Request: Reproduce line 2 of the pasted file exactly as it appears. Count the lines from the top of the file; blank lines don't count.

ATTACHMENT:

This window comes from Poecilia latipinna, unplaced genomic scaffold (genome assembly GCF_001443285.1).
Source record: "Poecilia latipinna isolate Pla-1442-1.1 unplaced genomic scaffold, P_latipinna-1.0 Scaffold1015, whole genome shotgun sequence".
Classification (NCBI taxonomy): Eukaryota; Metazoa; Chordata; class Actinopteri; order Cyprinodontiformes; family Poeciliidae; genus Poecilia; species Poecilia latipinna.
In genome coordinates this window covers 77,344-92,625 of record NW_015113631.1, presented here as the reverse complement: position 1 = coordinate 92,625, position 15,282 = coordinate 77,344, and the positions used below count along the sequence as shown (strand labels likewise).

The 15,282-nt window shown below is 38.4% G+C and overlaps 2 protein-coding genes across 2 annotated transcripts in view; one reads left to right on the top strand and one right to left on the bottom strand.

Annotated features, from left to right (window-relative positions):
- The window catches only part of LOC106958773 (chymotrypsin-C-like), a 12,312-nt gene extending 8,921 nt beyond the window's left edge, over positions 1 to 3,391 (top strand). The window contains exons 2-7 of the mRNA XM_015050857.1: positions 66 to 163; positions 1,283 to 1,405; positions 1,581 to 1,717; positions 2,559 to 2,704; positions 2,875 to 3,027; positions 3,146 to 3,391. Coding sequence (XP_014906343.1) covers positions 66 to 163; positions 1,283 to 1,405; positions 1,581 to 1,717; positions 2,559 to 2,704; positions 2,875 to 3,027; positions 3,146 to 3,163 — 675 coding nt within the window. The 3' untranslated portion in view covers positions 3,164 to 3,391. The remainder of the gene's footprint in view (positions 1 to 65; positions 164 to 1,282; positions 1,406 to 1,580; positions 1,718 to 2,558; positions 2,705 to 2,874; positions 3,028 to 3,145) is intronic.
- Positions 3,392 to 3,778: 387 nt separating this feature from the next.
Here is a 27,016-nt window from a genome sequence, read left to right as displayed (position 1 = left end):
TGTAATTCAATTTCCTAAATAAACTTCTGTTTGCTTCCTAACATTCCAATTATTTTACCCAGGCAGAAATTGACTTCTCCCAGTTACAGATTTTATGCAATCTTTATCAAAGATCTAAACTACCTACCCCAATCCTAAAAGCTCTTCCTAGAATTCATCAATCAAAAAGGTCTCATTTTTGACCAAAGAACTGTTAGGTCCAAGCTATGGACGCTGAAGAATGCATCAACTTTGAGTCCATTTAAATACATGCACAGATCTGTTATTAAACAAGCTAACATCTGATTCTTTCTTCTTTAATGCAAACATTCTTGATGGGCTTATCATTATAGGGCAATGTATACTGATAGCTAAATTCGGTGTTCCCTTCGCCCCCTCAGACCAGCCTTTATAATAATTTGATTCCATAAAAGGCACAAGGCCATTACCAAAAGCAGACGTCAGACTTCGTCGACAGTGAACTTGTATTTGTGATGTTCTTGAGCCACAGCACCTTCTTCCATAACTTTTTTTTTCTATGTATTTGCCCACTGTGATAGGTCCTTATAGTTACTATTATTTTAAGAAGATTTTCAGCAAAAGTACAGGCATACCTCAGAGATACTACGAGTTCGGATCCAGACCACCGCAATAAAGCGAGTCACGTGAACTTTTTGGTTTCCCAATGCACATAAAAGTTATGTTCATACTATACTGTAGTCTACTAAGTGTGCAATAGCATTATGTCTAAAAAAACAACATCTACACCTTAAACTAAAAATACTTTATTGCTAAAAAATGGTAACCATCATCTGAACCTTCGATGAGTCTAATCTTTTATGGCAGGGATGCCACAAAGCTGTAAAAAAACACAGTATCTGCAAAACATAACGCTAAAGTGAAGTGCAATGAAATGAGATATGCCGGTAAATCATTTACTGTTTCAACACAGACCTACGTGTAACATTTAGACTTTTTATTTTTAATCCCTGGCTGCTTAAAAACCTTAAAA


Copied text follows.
Source record: "Poecilia latipinna isolate Pla-1442-1.1 unplaced genomic scaffold, P_latipinna-1.0 Scaffold1015, whole genome shotgun sequence".